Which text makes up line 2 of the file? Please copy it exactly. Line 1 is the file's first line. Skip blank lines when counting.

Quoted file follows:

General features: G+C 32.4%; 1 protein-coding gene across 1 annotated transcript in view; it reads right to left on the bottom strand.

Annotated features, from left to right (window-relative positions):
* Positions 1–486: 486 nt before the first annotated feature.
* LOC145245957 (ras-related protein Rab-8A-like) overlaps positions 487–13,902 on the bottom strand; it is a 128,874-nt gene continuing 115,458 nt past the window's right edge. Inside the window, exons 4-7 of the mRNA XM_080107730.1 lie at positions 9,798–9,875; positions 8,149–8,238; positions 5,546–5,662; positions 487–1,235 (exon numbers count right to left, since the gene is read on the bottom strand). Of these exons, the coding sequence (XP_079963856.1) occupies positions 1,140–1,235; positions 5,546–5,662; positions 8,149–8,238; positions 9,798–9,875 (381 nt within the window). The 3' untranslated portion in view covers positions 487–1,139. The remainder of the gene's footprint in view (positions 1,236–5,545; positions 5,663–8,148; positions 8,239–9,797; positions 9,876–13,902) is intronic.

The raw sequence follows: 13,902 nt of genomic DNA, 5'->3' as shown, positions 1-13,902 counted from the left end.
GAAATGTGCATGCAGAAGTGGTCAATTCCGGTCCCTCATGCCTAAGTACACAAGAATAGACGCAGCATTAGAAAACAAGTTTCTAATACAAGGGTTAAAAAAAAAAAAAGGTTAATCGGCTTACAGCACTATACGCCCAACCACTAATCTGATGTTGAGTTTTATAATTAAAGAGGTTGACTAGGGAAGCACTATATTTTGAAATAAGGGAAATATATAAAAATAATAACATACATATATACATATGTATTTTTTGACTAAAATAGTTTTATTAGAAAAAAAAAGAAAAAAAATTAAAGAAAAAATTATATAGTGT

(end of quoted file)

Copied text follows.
Annotated features, from left to right (window-relative positions):